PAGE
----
Retirement Plan Basics
By: Financial Hotline
Spring 2022 (Vol. 40, No. 1)
It’s never too early or too late to start planning for retirement. If you have a retirement plan, it’s time for a review to insure it is on target with your current goals. Here are some basic topics to help you get started or stay on track:
I want to set up a retirement plan, but my employer doesn’t offer anything. What are my options?
You can set up a traditional IRA. This is a tax-advantaged personal savings plan where contributions may be tax deductible to you depending on your income.
You can also choose to open a Roth IRA which is a tax-advantaged personal savings plan. The contributions you make today are not deductible, but your money does grow tax free and distributions you take in retirement are tax free. If you have self-employment income, you may also consider a SEP IRA or a Solo 401k.
What does it mean when my employer matches my retirement plan contribution?
FREE MONEY. The specific terms and amounts on employer matched plans vary widely but the general idea is every time you contribute to your plan, your employer will make either a certain percentage or a dollar-for-dollar matching contribution. Basically, they are paying you to invest in yourself, so it makes sense to maximize this benefit.
I have been offered starting positions by three major employers. Can you give me a basic overview of different retirement benefit plans?
There are many types of plans that an employer may use. The Employee Retirement Income Security Act (ERISA) covers two types of plans:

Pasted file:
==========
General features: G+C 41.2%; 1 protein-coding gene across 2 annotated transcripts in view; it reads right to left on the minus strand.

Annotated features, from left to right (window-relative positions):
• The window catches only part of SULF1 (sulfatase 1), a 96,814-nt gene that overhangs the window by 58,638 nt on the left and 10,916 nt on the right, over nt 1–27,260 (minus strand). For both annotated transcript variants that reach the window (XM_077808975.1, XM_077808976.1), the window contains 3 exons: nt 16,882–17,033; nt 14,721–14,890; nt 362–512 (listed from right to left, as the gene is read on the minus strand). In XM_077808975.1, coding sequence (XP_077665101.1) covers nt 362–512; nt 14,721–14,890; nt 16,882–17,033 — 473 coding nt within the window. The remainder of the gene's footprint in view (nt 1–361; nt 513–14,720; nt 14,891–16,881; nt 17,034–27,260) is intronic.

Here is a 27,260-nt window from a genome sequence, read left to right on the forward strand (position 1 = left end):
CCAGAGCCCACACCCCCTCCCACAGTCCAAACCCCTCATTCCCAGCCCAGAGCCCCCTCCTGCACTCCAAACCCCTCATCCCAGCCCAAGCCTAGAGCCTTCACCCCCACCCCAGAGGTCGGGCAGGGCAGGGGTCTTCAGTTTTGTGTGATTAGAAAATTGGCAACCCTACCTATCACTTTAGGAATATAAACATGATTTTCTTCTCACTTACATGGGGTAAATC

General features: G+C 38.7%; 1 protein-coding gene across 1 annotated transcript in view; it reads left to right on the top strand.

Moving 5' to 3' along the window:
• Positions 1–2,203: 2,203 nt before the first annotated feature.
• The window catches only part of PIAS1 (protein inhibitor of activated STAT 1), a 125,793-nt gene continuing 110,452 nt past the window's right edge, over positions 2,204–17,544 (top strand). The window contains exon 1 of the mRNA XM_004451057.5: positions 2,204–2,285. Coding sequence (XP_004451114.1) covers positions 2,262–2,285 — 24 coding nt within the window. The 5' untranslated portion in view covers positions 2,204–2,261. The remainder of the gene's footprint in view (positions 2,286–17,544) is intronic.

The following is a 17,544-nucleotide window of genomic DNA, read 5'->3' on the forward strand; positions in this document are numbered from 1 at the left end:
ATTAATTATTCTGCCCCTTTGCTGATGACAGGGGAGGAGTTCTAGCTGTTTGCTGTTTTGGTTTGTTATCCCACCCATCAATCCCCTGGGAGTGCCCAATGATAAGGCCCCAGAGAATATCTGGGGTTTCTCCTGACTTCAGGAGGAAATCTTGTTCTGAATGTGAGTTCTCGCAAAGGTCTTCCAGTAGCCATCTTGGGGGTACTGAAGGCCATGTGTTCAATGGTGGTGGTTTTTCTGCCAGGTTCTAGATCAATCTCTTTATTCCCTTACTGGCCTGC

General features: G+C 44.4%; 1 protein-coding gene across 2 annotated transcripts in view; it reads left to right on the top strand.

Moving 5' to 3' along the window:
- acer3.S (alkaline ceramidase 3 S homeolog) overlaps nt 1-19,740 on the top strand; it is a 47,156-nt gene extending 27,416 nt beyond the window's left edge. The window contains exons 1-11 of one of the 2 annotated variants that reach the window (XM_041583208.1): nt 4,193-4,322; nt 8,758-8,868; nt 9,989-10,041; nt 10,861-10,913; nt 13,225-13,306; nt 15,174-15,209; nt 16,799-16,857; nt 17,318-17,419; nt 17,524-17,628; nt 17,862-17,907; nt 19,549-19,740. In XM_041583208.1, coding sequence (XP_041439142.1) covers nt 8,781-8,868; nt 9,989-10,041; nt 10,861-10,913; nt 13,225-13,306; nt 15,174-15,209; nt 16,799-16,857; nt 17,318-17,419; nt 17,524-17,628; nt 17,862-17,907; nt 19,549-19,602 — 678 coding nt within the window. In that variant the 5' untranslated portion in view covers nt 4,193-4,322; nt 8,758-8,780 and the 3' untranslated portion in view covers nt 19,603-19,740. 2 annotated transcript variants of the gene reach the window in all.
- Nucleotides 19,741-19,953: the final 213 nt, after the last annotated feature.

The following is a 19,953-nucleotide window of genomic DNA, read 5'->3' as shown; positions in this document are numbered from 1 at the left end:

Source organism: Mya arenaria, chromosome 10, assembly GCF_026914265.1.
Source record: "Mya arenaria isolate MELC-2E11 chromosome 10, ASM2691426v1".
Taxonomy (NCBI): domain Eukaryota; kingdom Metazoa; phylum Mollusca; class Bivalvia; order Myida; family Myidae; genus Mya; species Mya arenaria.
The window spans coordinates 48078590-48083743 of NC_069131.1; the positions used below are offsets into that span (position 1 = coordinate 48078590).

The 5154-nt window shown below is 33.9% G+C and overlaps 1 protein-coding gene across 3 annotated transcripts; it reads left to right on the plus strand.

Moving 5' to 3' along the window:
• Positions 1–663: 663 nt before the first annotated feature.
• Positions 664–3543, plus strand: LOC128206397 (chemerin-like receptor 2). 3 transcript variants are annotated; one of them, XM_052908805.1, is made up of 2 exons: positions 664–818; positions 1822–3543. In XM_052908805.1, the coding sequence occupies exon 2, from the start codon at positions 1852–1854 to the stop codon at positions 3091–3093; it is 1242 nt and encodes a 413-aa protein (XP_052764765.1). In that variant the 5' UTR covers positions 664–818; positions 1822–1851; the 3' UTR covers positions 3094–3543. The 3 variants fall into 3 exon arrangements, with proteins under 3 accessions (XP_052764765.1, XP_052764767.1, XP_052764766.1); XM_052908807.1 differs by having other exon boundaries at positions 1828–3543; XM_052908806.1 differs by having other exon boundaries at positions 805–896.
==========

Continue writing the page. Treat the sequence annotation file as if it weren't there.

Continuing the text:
A defined benefit plan promises a specified monthly benefit at retirement. The plan may state this promised benefit as an exact dollar amount, such as $500 per month at retirement. Or it may calculate a benefit through a plan formula that considers such factors as salary and service. The benefits in most traditional defined benefit plans are protected through the Pension Benefit Guaranty Corporation (PBGC).
A defined contribution plan, on the other hand, does not promise a specific amount of benefits at retirement. In these plans, the employee or the employer (or both) contribute to the employee’s individual account under the plan, sometimes at a set rate, such as 5 percent of earnings annually. These contributions generally are invested on the employee’s behalf. The employee will ultimately receive the balance in their account, which is based on contributions plus or minus investment gains or losses. Examples of defined contribution plans include 401(k) plans, 403(b) plans, employee stock ownership plans, and profit-sharing plans.